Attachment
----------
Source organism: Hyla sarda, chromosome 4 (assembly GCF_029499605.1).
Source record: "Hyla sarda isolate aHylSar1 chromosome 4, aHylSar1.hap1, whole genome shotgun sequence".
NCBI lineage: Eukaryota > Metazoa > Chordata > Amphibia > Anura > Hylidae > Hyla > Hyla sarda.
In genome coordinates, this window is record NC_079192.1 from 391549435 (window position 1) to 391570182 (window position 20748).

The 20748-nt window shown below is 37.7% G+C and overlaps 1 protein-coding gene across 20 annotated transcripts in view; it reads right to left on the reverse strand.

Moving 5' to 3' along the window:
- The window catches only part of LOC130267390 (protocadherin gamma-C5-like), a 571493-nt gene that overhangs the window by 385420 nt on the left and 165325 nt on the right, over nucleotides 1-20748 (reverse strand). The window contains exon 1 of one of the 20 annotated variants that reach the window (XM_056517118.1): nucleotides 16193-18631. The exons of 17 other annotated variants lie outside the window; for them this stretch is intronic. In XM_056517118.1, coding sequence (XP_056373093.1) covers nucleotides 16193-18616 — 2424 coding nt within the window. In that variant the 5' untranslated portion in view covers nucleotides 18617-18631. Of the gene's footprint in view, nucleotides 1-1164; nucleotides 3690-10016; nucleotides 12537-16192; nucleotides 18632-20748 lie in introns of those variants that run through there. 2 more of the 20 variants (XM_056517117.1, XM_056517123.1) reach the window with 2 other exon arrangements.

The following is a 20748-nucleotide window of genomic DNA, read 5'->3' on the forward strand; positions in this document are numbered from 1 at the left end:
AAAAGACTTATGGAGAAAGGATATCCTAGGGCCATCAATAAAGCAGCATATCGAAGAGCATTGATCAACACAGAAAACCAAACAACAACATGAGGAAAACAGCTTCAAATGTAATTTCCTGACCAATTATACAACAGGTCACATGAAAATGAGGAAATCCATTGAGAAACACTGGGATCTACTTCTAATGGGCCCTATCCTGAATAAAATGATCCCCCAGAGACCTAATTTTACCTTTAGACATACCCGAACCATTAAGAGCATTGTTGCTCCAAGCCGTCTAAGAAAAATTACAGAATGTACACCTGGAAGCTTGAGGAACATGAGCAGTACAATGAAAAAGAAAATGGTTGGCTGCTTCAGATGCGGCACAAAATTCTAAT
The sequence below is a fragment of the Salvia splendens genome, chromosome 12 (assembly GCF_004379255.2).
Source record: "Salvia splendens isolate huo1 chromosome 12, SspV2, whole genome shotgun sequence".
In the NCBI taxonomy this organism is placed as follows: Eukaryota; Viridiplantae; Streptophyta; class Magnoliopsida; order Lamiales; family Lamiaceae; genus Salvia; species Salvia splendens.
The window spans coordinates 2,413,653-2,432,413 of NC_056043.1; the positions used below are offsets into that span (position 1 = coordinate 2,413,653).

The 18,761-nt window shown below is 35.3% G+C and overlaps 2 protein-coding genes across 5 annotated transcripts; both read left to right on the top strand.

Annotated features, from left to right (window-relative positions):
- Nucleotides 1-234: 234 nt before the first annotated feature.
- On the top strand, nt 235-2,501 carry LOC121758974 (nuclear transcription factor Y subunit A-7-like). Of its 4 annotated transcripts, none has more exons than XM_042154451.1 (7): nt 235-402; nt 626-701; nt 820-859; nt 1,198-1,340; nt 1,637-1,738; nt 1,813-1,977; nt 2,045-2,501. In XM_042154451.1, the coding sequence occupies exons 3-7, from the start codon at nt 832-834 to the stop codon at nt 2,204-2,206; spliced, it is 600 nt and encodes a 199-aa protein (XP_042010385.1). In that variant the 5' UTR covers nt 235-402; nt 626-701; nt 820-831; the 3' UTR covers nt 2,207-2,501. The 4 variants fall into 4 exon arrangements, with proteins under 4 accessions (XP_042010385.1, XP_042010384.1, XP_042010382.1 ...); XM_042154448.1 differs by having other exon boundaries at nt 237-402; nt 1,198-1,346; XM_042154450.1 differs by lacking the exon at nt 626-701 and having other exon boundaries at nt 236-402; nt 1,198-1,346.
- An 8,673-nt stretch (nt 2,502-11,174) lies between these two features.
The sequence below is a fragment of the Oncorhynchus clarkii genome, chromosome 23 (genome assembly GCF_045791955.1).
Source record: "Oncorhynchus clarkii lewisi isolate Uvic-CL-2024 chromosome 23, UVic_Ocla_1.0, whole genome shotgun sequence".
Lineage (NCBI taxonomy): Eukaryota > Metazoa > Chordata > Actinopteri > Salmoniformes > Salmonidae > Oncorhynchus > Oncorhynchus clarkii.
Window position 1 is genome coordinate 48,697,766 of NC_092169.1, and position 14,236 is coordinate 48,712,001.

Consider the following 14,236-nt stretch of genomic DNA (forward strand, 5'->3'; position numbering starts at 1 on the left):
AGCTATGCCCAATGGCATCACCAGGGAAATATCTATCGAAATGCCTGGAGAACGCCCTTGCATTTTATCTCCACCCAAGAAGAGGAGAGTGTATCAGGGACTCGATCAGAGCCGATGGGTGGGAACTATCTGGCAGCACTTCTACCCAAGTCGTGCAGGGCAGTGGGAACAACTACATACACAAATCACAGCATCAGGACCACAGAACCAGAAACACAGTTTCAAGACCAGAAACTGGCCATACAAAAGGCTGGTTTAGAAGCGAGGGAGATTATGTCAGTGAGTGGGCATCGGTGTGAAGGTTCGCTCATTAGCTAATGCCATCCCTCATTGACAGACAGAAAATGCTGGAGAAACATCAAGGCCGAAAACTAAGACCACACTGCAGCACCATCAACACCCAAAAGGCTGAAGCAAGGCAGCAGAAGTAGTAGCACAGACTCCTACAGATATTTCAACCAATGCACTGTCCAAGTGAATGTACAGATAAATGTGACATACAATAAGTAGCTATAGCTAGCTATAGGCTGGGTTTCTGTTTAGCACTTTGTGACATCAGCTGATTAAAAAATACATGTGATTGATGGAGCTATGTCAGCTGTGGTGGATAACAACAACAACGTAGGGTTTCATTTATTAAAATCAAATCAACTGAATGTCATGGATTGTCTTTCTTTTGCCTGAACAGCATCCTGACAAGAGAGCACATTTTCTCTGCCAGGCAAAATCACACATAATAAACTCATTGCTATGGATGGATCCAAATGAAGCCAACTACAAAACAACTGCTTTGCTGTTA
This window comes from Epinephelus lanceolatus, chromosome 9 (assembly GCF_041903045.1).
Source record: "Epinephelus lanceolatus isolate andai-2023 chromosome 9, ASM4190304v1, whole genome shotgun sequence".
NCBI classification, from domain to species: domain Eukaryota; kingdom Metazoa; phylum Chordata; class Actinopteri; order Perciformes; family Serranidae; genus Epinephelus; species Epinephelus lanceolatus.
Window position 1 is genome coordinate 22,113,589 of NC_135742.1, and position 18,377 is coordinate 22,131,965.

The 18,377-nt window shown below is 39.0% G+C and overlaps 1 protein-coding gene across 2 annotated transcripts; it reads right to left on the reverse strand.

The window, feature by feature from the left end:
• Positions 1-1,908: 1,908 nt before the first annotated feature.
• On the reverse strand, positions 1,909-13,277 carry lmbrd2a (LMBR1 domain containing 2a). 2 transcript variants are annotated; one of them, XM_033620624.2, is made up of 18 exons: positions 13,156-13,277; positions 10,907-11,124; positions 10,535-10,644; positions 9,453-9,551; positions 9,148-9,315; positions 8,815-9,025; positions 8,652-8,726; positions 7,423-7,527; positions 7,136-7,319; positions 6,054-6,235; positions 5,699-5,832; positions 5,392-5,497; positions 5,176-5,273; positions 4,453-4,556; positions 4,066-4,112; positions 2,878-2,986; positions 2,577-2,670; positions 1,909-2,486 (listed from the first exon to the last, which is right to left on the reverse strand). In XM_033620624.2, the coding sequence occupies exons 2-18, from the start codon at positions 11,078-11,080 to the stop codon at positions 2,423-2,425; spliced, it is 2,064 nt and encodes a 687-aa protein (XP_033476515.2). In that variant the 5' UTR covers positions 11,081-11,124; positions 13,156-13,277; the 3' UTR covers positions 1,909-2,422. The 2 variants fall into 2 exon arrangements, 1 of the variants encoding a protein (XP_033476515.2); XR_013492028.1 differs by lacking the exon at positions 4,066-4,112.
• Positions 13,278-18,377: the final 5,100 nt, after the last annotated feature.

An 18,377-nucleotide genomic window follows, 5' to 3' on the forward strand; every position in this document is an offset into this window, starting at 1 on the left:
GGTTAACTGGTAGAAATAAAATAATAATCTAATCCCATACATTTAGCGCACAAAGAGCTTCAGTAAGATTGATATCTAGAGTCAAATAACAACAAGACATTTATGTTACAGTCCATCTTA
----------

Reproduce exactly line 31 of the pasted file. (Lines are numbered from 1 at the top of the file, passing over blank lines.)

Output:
• Positions 1-1,908: 1,908 nt before the first annotated feature.